As a cartridge case is reloaded multiple times, burnt powder residue and carbon builds up on the inside of the case. Unless the case interior is cleaned in some fashion, eventually you’ll see a slight reduction in case capacity. One of our Forum members from Australia wonders about the effects of reduced case capacity: “If the capacity of the case decreases as the crud builds up, then it effectively reduces the size of the cartridge (inside). Wouldn’t that change the pressure produced from that of an equivalent clean case?”

Interesting Test of Case Capacity Changes
Forum member Fred Bohl has actual test results that can help answer the above question. Fred proved that, over a 20-reload cycle, the case capacity of uncleaned cases did decline a small amount. However, surprisingly, this did not seem to affect the actual chronographed velocity of the load. Extreme Spread (ES) did increase, but Fred believes the higher ES was due to changes in case-neck tension, rather than due to the slight reduction in case capacity. Fred reports:

“Back when beginning to use ultrasonic case cleaning, part of the motivation was to get the inside clean based on the assumption that allowing burnt residue to build up inside cases would affect capacity, and, ultimately, performance. An experiment was done to test this hypothesis. The load used, 30.5 grains of RL15 behind 107gr SMKs in a 6mmBR, was selected for best group and lowest ES in prior load development. It turned out to be 92% of initial case capacity and neither “full” or compressed. (I would suspect that different powders, load weight, and total case capacity might produce very different results.)

We took 30 cases of identical initial capacity and tracked three lots of 10 each:

LOT 1: No Internal cleaning
LOT 2: Cleaned with media in tumbler
LOT 3: Cleaned with Ultrasound machine

Each case (in each lot) was shot and reloaded 20 times. The simplified results after 20 reloads of each lot were as follows:

Lot 1 (not cleaned) – 0.3 to 0.4 gr. loss of capacity, 5 to 8 fps greater ES.
Lot 2 (tumble cleaned) – 0.1 to 0.3 gr. loss of capacity, 4 to 6 fps greater ES.
Lot 3 (ultrasonic cleaned) – no loss of capacity, no detectable change in ES.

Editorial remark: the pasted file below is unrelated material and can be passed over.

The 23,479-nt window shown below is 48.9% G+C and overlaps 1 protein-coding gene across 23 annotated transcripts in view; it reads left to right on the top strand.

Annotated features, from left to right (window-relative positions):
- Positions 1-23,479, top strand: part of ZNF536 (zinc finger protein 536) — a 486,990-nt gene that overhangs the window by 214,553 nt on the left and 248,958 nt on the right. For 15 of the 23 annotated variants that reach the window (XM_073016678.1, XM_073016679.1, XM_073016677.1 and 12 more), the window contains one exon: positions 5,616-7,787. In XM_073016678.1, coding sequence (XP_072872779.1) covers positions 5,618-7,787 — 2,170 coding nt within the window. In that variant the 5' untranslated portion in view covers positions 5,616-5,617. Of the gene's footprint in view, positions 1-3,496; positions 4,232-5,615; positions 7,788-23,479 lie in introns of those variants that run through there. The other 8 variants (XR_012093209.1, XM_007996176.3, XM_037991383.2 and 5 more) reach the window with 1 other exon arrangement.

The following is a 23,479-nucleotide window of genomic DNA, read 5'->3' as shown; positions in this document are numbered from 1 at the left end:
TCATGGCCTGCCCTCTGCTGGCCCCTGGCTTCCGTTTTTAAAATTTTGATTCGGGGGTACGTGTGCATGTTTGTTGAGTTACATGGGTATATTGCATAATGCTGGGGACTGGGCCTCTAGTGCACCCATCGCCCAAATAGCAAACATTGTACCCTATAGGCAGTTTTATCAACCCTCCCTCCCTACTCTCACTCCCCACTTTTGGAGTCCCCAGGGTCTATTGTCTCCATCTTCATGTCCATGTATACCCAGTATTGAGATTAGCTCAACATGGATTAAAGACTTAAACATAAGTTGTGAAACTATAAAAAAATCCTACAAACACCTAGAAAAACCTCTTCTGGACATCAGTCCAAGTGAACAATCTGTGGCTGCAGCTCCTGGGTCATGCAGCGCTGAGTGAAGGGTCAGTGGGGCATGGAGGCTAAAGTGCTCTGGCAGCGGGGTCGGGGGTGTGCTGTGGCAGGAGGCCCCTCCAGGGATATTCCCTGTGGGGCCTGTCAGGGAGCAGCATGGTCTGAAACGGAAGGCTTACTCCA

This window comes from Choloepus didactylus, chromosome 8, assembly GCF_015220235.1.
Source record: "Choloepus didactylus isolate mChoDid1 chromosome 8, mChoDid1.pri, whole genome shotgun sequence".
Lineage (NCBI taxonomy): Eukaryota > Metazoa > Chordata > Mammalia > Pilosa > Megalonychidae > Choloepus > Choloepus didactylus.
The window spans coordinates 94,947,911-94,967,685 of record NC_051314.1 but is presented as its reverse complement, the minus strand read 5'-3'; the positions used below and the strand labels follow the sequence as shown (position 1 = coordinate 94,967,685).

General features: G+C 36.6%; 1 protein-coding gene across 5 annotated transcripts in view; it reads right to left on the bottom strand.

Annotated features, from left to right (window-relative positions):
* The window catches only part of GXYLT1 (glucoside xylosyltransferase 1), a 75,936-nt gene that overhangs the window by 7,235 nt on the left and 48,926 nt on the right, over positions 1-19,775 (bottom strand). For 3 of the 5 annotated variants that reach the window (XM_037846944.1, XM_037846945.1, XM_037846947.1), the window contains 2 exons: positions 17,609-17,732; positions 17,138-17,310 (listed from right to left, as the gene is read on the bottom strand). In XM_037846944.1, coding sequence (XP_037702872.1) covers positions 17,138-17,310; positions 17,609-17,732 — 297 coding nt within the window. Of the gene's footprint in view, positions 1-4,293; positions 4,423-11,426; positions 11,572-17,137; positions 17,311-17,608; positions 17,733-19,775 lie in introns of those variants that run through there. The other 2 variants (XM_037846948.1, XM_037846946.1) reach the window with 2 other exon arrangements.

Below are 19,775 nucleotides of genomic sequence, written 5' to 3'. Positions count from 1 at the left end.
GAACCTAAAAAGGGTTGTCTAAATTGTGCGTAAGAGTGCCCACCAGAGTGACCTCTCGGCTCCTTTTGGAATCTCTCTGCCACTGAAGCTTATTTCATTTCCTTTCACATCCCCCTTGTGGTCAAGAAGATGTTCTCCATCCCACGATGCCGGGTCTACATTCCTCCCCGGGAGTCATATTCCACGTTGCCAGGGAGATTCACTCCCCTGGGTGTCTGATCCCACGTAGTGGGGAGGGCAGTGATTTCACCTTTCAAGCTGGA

FINDINGS
There was no detectable correlation of velocity change to the lots. An oddity was that on very hot days Lot 1 velocities were, occasionally, slightly higher. From results of another ongoing test, I believe the above differences in ES are probably due more to variance in bullet grip tension than case capacity. The ultrasound cleaned cases (LOT 3) did maintain the lowest ES, but we are not 100% sure of the reasons why. More consistent bullet seating might be the reason.”

Carbon fouling case cartridge interior Pressure volume ultrasonic

Editor’s NOTE: Fred’s results do suggest that carbon build-up inside the uncleaned cases might cause a slight increase in pressure that shows up on hot days. Fred has posted that: “A local shooter reported doing the 20 reload, no-clean test on a .308 that gave a loss of capacity of 2.0 grains, doubled ES and significant velocity changes. However, I don’t have any details on his load weight or powder.” Obviously a lot of carbon can build up with 20 reloads. Many shooters retire their brass before then.

Ultrasonic Cleaning and Neck Lube
Some time ago, Jason Baney did a lengthy test on ultrasonic cleaning. Jason found that with his ultrasonically-cleaned cases, the inside of the necks got so “squeaky clean” that he needed to use dry lube in the necks. Jason uses the $10.95 dry lube kit from Neconos.com. This applies ultra-fine Moly powder to the neck using small carbon steel balls.

Neconos.com moly neck lube

Permalink Bullets, Brass, Ammo, Reloading, Tech Tip 2 Comments »
September 27th, 2015

CUP vs. PSI — Do You Understand the Difference?

SAAMI CUP PSI Cartridge Copper Units Pressure PSI
Image by ModernArms, Creative Common License.

by Philip Mahin, Sierra Bullets Ballistic Technician
This article first appeared in the Sierra Bullets Blog